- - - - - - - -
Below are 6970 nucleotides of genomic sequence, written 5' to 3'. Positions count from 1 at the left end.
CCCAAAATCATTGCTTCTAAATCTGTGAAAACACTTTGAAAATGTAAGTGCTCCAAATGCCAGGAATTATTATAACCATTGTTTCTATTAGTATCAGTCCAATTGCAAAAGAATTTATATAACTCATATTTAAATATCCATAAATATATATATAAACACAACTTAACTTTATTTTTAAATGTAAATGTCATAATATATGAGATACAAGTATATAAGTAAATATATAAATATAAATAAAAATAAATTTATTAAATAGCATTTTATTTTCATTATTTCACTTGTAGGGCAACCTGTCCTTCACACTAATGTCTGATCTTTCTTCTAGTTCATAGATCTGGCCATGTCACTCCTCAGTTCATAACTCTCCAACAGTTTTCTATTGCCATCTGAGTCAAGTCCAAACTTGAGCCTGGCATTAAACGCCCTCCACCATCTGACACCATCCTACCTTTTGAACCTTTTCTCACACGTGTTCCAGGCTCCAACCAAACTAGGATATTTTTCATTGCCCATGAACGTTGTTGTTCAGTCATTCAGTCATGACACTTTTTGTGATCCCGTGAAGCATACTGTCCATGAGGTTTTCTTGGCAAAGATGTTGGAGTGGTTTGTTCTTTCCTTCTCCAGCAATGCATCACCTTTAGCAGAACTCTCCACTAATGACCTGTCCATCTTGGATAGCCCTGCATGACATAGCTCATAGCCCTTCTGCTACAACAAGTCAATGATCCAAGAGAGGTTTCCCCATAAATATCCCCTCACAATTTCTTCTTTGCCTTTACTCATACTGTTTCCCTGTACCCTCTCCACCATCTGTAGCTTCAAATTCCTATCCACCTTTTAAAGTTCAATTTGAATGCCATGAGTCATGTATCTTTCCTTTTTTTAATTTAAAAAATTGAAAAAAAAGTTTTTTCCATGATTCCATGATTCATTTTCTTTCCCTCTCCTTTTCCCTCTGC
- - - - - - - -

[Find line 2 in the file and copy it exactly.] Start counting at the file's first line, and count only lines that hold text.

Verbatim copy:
CCCAAAATCATTGCTTCTAAATCTGTGAAAACACTTTGAAAATGTAAGTGCTCCAAATGCCAGGAATTATTATAACCATTGTTTCTATTAGTATCAGTCCAATTGCAAAAGAATTTATATAACTCATATTTAAATATCCATAAATATATATATAAACACAACTTAACTTTATTTTTAAATGTAAATGTCATAATATATGAGATACAAGTATATAAGTAAATATATAAATATAAATAAAAATAAATTTATTAAATAGCATTTTATTTTCATTATTTCACTTGTAGGGCAACCTGTCCTTCACACTAATGTCTGATCTTTCTTCTAGTTCATAGATCTGGCCATGTCACTCCTCAGTTCATAACTCTCCAACAGTTTTCTATTGCCATCTGAGTCAAGTCCAAACTTGAGCCTGGCATTAAACGCCCTCCACCATCTGACACCATCCTACCTTTTGAACCTTTTCTCACACGTGTTCCAGGCTCCAACCAAACTAGGATATTTTTCATTGCCCATGAACGTTGTTGTTCAGTCATTCAGTCATGACACTTTTTGTGATCCCGTGAAGCATACTGTCCATGAGGTTTTCTTGGCAAAGATGTTGGAGTGGTTTGTTCTTTCCTTCTCCAGCAATGCATCACCTTTAGCAGAACTCTCCACTAATGACCTGTCCATCTTGGATAGCCCTGCATGACATAGCTCATAGCCCTTCTGCTACAACAAGTCAATGATCCAAGAGAGGTTTCCCCATAAATATCCCCTCACAATTTCTTCTTTGCCTTTACTCATACTGTTTCCCTGTACCCTCTCCACCATCTGTAGCTTCAAATTCCTATCCACCTTTTAAAGTTCAATTTGAATGCCATGAGTCATGTATCTTTCCTTTTTTTAATTTAAAAAATTGAAAAAAAAGTTTTTTCCATGATTCCATGATTCATTTTCTTTCCCTCTCCTTTTCCCTCTGC